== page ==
Welcome to the Graham J. Cowan Foundation

Graham’s Story



We created this foundation to build a legacy in Graham’s name that will have an impact for years to come. His life may have been cut short, but his tiny footprints can still make a mark in this in this world.


To share our story with others facing the same loss and share information about resources and support groups that educate, help ease the pain and help families who are just starting this journey.


To join together to support bereaved families in our community and unite with other parents and families to honor the precious babies that have died due to stillbirth or any infant loss.



In the Spring of 2016, my husband and I were thrilled to learn we were expecting a baby boy. Already parents to 2 young daughters, we were overjoyed at the reality that they would soon have a little brother.

This was not our first rodeo, and there was nothing abnormal to report in comparison to our other pregnancies. Our unborn son was passing all the early testing and scans just like a thriving and healthy baby should.

Around 17 weeks, my husband and I finally decided to share the news that we were expecting our third child. We had picked a name for our precious boy- Graham John Cowan. I was well into the 2nd trimester, and was cruising through the pregnancy counting down the days until we got to meet our son.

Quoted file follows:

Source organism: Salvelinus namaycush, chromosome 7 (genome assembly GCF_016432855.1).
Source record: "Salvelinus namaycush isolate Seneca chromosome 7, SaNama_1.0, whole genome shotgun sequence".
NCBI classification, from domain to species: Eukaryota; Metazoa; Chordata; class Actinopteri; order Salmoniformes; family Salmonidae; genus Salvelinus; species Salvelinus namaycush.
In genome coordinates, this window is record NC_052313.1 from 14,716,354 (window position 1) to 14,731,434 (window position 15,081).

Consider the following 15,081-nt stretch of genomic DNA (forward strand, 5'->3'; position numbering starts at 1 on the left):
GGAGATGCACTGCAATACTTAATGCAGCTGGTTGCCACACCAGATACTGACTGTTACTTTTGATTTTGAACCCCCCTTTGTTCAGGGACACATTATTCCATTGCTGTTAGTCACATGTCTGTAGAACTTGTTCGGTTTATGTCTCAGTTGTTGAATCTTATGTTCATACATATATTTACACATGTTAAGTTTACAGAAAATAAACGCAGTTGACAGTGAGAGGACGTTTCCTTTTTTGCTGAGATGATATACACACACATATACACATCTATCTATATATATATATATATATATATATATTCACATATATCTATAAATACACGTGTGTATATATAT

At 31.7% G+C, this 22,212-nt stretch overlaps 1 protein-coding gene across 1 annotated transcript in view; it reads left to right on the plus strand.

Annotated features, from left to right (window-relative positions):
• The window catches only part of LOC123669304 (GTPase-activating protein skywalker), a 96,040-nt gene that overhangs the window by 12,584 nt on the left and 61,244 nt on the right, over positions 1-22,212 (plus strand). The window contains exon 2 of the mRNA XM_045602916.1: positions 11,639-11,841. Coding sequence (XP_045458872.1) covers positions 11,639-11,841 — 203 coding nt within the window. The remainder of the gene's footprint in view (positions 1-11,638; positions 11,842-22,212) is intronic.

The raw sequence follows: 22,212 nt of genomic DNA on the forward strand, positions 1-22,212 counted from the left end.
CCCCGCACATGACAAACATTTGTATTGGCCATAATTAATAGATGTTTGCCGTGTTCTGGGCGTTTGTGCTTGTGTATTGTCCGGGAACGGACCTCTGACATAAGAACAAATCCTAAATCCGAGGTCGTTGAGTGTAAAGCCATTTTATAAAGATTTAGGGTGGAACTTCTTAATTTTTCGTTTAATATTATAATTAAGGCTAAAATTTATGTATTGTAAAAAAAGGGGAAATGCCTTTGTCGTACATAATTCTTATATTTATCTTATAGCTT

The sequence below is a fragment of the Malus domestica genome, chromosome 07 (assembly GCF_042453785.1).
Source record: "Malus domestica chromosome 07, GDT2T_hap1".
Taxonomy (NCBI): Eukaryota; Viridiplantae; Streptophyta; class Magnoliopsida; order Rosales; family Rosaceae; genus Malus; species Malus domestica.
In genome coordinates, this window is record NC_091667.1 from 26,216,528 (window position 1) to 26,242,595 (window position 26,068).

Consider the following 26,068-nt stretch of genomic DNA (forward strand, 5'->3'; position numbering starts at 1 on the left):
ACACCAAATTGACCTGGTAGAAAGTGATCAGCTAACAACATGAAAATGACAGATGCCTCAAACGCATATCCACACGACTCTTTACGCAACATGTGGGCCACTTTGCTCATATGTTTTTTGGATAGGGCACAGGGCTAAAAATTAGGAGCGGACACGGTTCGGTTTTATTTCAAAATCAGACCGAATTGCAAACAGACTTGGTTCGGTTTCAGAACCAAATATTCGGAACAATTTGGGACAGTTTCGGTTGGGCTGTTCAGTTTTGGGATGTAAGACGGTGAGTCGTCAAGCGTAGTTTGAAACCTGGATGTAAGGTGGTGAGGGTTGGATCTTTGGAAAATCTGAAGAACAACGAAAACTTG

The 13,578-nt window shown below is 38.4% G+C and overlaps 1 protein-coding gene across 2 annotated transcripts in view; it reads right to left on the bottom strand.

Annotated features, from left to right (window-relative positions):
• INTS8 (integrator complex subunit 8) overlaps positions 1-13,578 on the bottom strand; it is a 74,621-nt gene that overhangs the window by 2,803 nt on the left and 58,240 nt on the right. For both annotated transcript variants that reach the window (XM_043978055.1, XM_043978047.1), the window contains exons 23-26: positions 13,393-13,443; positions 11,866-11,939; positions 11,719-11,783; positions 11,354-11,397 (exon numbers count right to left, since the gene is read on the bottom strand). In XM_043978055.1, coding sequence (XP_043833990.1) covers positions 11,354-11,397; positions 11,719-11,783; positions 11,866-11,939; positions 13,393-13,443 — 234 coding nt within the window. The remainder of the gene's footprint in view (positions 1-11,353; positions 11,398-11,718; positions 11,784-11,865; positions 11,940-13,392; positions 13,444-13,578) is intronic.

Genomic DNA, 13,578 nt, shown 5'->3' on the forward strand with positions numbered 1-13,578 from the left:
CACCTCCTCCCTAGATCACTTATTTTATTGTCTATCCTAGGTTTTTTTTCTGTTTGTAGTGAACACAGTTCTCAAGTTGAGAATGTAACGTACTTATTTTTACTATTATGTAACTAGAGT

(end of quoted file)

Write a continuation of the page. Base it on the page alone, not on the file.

On September 26, 2016, my husband and I went for a routine 21-week scan and checkup. Our ultrasound tech knew our family well as she was the tech for our other 2 children. During my scan, I noticed that nothing was moving on the screen. No one said anything. She just continued to move the doppler around, but our baby boy looked lifeless. I could tell by the look on her face something was wrong. The heart monitor that always blared very loud beats was silent.

Finally, after what felt like an eternity but was probably 1 minute, my husband said, “I do not hear a heartbeat.”

Our familiar ultrasound tech welled up with tears and said, “I am so sorry.”


If I could explain in words how it felt to hear our baby boy was gone, that would be a start. To say we were in disbelief is an understatement. In that moment, it would become the day where we changed FOREVER, and the day our life became divided into two parts- before we lost Graham and after we lost Graham.

How was I going to tell my young daughters that their baby brother wasn’t coming home?

My cherished Orlando Health GYOB, Dr. Nicholas Abrudescu was the next face I saw. He explained I would be admitted to Orlando Health Winnie Palmer and would be given Pitocin to induce labor, and then essentially just wait. We waited for almost 24 hours, but the next day, at the same hospital where I’d given birth to our 2 daughters, I delivered my stillborn baby boy.

Graham John Cowan was born into Heaven at 4:52 PM on September 27, 2016, at 21 weeks old at Winnie Palmer Hospital for Women and Babies in Orlando, Florida.

For me personally, the agony and heartache of delivering my son knowing he was not alive was nothing I had ever felt before. As a mother, I kept asking myself, how would I EVER recover from something this traumatic? I knew I would never, ever be the same person again.
When the nurses brought Graham back to me, I just stared at him in disbelief, realizing (and also began the process of accepting) that he was really gone. Every fiber in my being knew that I would spend the rest of my life protecting his memory.

Because of his life, the Graham J Cowan Foundation was born.

“When a child is born, it’s a mother’s instinct to protect the child. When a child dies, it’s the mother’s natural instinct to protect their memory.”